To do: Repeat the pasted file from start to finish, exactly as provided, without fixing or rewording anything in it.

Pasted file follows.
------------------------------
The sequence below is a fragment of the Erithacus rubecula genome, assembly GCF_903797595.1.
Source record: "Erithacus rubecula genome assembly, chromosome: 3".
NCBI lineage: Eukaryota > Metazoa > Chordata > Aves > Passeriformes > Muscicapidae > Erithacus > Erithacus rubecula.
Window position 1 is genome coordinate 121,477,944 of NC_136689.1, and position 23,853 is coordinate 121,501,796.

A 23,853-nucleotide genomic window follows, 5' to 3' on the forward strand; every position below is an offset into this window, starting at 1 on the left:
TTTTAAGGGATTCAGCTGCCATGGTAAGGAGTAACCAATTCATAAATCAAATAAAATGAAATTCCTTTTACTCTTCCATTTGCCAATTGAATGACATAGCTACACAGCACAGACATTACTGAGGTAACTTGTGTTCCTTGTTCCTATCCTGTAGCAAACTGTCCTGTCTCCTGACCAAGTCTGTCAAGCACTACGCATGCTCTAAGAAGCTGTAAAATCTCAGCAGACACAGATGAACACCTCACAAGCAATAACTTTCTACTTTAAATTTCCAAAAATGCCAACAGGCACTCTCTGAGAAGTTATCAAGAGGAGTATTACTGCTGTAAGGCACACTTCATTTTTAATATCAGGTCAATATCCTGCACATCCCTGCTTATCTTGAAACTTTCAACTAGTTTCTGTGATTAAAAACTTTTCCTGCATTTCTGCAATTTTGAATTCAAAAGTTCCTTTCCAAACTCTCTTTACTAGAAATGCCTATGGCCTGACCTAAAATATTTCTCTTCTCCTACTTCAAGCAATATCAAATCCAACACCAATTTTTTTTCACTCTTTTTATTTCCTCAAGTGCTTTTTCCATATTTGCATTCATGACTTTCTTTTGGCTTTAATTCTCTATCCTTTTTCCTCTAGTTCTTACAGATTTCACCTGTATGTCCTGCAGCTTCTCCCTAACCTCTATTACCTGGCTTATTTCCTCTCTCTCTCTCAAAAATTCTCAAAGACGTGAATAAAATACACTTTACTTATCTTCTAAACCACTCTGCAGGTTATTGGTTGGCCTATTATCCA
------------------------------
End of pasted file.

The sequence below is a fragment of the Erithacus rubecula genome, assembly GCF_903797595.1.
Source record: "Erithacus rubecula genome assembly, chromosome: 3".
NCBI lineage: Eukaryota > Metazoa > Chordata > Aves > Passeriformes > Muscicapidae > Erithacus > Erithacus rubecula.
Window position 1 is genome coordinate 121,477,944 of NC_136689.1, and position 23,853 is coordinate 121,501,796.

A 23,853-nucleotide genomic window follows, 5' to 3' on the forward strand; every position below is an offset into this window, starting at 1 on the left:
TTTTAAGGGATTCAGCTGCCATGGTAAGGAGTAACCAATTCATAAATCAAATAAAATGAAATTCCTTTTACTCTTCCATTTGCCAATTGAATGACATAGCTACACAGCACAGACATTACTGAGGTAACTTGTGTTCCTTGTTCCTATCCTGTAGCAAACTGTCCTGTCTCCTGACCAAGTCTGTCAAGCACTACGCATGCTCTAAGAAGCTGTAAAATCTCAGCAGACACAGATGAACACCTCACAAGCAATAACTTTCTACTTTAAATTTCCAAAAATGCCAACAGGCACTCTCTGAGAAGTTATCAAGAGGAGTATTACTGCTGTAAGGCACACTTCATTTTTAATATCAGGTCAATATCCTGCACATCCCTGCTTATCTTGAAACTTTCAACTAGTTTCTGTGATTAAAAACTTTTCCTGCATTTCTGCAATTTTGAATTCAAAAGTTCCTTTCCAAACTCTCTTTACTAGAAATGCCTATGGCCTGACCTAAAATATTTCTCTTCTCCTACTTCAAGCAATATCAAATCCAACACCAATTTTTTTTCACTCTTTTTATTTCCTCAAGTGCTTTTTCCATATTTGCATTCATGACTTTCTTTTGGCTTTAATTCTCTATCCTTTTTCCTCTAGTTCTTACAGATTTCACCTGTATGTCCTGCAGCTTCTCCCTAACCTCTATTACCTGGCTTATTTCCTCTCTCTCTCTCAAAAATTCTCAAAGACGTGAATAAAATACACTTTACTTATCTTCTAAACCACTCTGCAGGTTATTGGTTGGCCTATTATCCA